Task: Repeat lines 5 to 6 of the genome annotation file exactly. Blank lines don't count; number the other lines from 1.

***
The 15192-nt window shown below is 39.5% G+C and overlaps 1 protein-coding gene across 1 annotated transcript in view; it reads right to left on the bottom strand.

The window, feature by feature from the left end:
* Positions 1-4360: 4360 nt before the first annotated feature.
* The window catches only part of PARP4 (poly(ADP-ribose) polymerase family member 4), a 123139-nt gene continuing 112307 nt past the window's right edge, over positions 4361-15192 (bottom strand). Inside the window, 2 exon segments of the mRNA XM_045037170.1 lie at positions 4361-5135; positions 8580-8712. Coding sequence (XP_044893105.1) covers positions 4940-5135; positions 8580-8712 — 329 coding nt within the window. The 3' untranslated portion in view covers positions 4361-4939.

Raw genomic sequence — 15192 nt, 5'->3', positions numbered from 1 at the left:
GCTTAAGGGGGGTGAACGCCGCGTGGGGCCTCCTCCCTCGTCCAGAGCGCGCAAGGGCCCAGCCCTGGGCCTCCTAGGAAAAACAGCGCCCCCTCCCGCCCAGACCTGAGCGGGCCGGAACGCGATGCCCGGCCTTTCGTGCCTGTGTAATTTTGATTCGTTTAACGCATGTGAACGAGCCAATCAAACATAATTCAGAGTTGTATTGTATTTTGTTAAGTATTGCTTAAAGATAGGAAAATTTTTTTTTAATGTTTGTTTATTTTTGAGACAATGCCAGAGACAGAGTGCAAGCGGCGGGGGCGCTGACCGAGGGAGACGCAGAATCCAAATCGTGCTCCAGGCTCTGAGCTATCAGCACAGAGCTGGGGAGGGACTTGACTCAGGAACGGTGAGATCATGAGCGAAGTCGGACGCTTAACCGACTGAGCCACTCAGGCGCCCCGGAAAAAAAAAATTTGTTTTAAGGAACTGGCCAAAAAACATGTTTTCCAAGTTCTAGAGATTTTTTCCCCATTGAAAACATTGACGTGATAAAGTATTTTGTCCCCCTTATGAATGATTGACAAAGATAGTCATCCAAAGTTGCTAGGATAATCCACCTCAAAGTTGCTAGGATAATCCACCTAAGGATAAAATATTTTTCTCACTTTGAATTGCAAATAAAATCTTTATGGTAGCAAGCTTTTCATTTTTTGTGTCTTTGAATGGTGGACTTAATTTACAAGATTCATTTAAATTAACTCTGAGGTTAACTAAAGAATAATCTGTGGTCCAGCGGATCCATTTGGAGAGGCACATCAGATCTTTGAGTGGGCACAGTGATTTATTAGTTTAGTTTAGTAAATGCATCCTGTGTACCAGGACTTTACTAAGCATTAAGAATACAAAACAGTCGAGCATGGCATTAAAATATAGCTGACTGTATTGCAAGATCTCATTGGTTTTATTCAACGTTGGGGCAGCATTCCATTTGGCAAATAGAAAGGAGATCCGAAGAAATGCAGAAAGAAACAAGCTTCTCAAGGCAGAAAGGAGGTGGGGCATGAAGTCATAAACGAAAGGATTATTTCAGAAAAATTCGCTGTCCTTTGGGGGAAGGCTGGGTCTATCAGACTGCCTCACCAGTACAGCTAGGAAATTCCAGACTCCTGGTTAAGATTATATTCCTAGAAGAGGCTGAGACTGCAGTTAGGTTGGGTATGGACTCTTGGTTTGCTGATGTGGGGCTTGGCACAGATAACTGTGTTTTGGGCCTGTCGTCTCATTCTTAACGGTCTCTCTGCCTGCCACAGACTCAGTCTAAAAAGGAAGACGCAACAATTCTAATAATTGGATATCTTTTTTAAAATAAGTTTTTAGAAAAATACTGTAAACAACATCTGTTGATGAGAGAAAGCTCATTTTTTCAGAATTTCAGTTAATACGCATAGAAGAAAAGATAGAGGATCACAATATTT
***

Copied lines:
Raw genomic sequence — 15192 nt, 5'->3', positions numbered from 1 at the left:
GCTTAAGGGGGGTGAACGCCGCGTGGGGCCTCCTCCCTCGTCCAGAGCGCGCAAGGGCCCAGCCCTGGGCCTCCTAGGAAAAACAGCGCCCCCTCCCGCCCAGACCTGAGCGGGCCGGAACGCGATGCCCGGCCTTTCGTGCCTGTGTAATTTTGATTCGTTTAACGCATGTGAACGAGCCAATCAAACATAATTCAGAGTTGTATTGTATTTTGTTAAGTATTGCTTAAAGATAGGAAAATTTTTTTTTAATGTTTGTTTATTTTTGAGACAATGCCAGAGACAGAGTGCAAGCGGCGGGGGCGCTGACCGAGGGAGACGCAGAATCCAAATCGTGCTCCAGGCTCTGAGCTATCAGCACAGAGCTGGGGAGGGACTTGACTCAGGAACGGTGAGATCATGAGCGAAGTCGGACGCTTAACCGACTGAGCCACTCAGGCGCCCCGGAAAAAAAAAATTTGTTTTAAGGAACTGGCCAAAAAACATGTTTTCCAAGTTCTAGAGATTTTTTCCCCATTGAAAACATTGACGTGATAAAGTATTTTGTCCCCCTTATGAATGATTGACAAAGATAGTCATCCAAAGTTGCTAGGATAATCCACCTCAAAGTTGCTAGGATAATCCACCTAAGGATAAAATATTTTTCTCACTTTGAATTGCAAATAAAATCTTTATGGTAGCAAGCTTTTCATTTTTTGTGTCTTTGAATGGTGGACTTAATTTACAAGATTCATTTAAATTAACTCTGAGGTTAACTAAAGAATAATCTGTGGTCCAGCGGATCCATTTGGAGAGGCACATCAGATCTTTGAGTGGGCACAGTGATTTATTAGTTTAGTTTAGTAAATGCATCCTGTGTACCAGGACTTTACTAAGCATTAAGAATACAAAACAGTCGAGCATGGCATTAAAATATAGCTGACTGTATTGCAAGATCTCATTGGTTTTATTCAACGTTGGGGCAGCATTCCATTTGGCAAATAGAAAGGAGATCCGAAGAAATGCAGAAAGAAACAAGCTTCTCAAGGCAGAAAGGAGGTGGGGCATGAAGTCATAAACGAAAGGATTATTTCAGAAAAATTCGCTGTCCTTTGGGGGAAGGCTGGGTCTATCAGACTGCCTCACCAGTACAGCTAGGAAATTCCAGACTCCTGGTTAAGATTATATTCCTAGAAGAGGCTGAGACTGCAGTTAGGTTGGGTATGGACTCTTGGTTTGCTGATGTGGGGCTTGGCACAGATAACTGTGTTTTGGGCCTGTCGTCTCATTCTTAACGGTCTCTCTGCCTGCCACAGACTCAGTCTAAAAAGGAAGACGCAACAATTCTAATAATTGGATATCTTTTTTAAAATAAGTTTTTAGAAAAATACTGTAAACAACATCTGTTGATGAGAGAAAGCTCATTTTTTCAGAATTTCAGTTAATACGCATAGAAGAAAAGATAGAGGATCACAATATTT